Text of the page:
Yosemite Park redwoods are threatened by wildfires amid heatwave in western US


High temperatures in the U.S. Southwest and Western U.S. posed a challenge to firefighters in California and Utah, with Texas regulators warning Monday of possible rolling blackouts.

A heat wave developed in California, but winds were weak as firefighters battled a wildfire that threatens a forest of giant redwoods and a small community in Yosemite National Park.

The Washburn Fire on the western flank of the Sierra Nevada mountains had scorched about 5.8 square miles Monday morning, an increase of about 120 acres overnight, according to an update on the incident.

The fire threatened more than 500 mature redwoods in the park’s Mariposa Grove and the nearby community of Wawona, which has been evacuated.

The area in the southern part of Yosemite was closed to visitors, but the rest of the national park remained open.

The Washburn Fire burns on a hillside in California’s Yosemite National Park on Saturday. The fire threatened more than 500 mature redwoods in the park’s Mariposa Grove, and a nearby community has been evacuated. (Stephen Lam/San Francisco Chronicle/AP)

Grove protected since 1864

Mariposa Grove and Yosemite Valley have been protected since President Abraham Lincoln signed the law in 1864.

A sprinkler system was set up in the forest to trap the moisture, and there were no reports of serious damage to any named trees, including the 3,000-year-old Grizzly Giant.

“Fortunately, Mariposa Grove has a long history of prescribed burning and studies have shown that these efforts reduce the effects of very serious unwanted fires,” said a statement from the National Park Service.

A heat advisory was issued for the Central Valley stretching below the Sierra Nevadas, while a maximum temperature of 31 C was predicted for Wawona in the fire area.

The giant sequoias, native to only about 70 groves scattered along the western slope of the Sierra Nevada, were once considered impervious to flames but have become increasingly vulnerable as wildfires, fueled by an accumulation of undergrowth from a century of firefighting and the impact droughts exacerbated by climate change have become more intense and destructive.

Lightning-induced wildfires in the past two years have killed up to one-fifth of the estimated 75,000 large redwoods, the largest trees by volume and a major draw for tourists.

2 Major Wildfires in Utah

There was no apparent natural spark for the fire that broke out Thursday next to the Washburn Trail in the park. Smoke was reported by visitors walking in the woods.

A fierce wind storm ripped through the forest more than a year ago, knocking over 15 giant redwoods, along with countless other trees.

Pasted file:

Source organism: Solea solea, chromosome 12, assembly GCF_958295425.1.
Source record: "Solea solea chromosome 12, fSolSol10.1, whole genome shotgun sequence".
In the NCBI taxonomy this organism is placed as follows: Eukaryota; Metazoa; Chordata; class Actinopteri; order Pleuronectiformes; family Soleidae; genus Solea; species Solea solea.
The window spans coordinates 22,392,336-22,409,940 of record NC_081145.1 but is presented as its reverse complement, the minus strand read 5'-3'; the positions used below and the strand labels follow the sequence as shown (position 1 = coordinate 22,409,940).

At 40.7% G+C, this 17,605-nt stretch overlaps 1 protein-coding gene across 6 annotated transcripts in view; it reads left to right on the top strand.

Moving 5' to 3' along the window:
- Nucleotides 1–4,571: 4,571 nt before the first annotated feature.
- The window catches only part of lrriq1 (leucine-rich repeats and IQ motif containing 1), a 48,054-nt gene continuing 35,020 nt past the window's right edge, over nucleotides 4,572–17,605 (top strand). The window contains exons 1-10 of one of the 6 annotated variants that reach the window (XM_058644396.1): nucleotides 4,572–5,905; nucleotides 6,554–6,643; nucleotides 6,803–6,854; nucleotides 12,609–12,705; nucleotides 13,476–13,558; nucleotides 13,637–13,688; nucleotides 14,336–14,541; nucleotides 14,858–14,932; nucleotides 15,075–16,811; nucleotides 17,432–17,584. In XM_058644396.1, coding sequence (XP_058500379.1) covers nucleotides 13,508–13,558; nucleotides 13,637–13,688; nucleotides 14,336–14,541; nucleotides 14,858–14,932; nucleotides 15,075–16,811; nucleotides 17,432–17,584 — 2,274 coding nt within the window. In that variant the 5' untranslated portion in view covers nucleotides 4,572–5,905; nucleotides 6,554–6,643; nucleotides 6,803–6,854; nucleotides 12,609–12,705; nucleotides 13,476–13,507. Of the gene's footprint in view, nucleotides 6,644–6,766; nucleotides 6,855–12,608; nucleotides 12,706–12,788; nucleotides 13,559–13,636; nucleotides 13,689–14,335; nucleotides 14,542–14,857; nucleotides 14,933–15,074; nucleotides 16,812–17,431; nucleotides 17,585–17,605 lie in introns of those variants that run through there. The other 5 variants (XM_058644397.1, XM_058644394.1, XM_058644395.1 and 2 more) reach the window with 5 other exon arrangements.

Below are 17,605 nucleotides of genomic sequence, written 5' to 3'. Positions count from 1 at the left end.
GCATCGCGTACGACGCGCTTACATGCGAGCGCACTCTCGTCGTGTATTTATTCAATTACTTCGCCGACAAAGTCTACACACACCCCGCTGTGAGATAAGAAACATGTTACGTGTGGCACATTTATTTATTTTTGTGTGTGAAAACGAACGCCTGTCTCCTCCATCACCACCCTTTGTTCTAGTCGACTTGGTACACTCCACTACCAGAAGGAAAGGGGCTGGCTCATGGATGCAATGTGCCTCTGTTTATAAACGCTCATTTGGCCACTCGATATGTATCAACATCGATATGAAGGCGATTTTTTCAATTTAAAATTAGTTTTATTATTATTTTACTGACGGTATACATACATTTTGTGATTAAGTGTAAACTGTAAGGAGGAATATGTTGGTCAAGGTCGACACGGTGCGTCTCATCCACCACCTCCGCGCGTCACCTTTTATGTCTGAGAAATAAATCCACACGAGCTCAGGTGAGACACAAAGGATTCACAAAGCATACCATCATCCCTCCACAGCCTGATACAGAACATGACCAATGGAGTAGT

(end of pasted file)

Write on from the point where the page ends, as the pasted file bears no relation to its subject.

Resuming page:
Smoke from the Jacob City Fire falls over Salt Lake County on Saturday. (Rick Egan/The Salt Lake Tribune/AP)

The fallen trees, along with huge numbers of pines killed by bark beetles, provided ample fuel for the flames.

According to the National Interagency Fire Center, more than 35,000 wildfires have burned nearly 1.9 million acres in the U.S. so far in 2022, well above the average for both wildfires and acres burned.

Smoke and ash from a growing wildfire in rural Tooele County in Salt Lake City billowed into Utah on Saturday. By Sunday afternoon, the Jacob City Fire had grown to 15.3 square miles, without containment, officials said.

Elsewhere in Utah, firefighters battled the 32.2-square-mile Halfway Hill Fire in Filmore in heavy winds. Police on Saturday arrested four men who investigators say left a campfire that started the blaze.

Texas Near Energy Reserve Capacity

Meanwhile, on Sunday, for the second time this year, the Texas power grid operator called on state residents to conserve energy, warning of possible rolling blackouts amid forecasts of record high temperatures on Monday.

The state faces a “potential shortage of spare capacity with no market solution available,” the Electric Reliability Council of Texas (ERCOT) said on its website, adding a power emergency warning advising on the potential for progressing blackouts.

Power lines are sighted in Dallas on June 12. Temperatures for much of Texas are expected to be around 37°C on Monday. (Shelby Tauber/Reuters)

ERCOT oversees the power supply of more than 26 million customers.

Temperatures across the state hit records Sunday, with 40.6°C recorded at Houston’s Bush Intercontinental Airport, surpassing a record set in 1909, according to the U.S. National Weather Service (NWS).

High or dangerous heat levels are forecast for much of the state on Monday, with temperatures expected to exceed 37°C.

ERCOT asked residents to conserve electricity between 2 p.m. and 8 p.m. and said demand could reach 79,934 megawatts (MW) on Monday and 80,104 MW on Tuesday, not far from Monday’s projected 80,200 MW of available reserves. One megawatt can power about 1,000 homes in the US on a typical day, but only about 200 homes on a hot summer day in Texas.

Houston Mayor Sylvester Turner advised police and fire chiefs in the nation’s fourth-most populous city to “prepare in the event of the state’s electrical grid failure during extreme heat.”

The state grid operator has called for more power from suppliers and has asked large industrial consumers to reduce their energy consumption.

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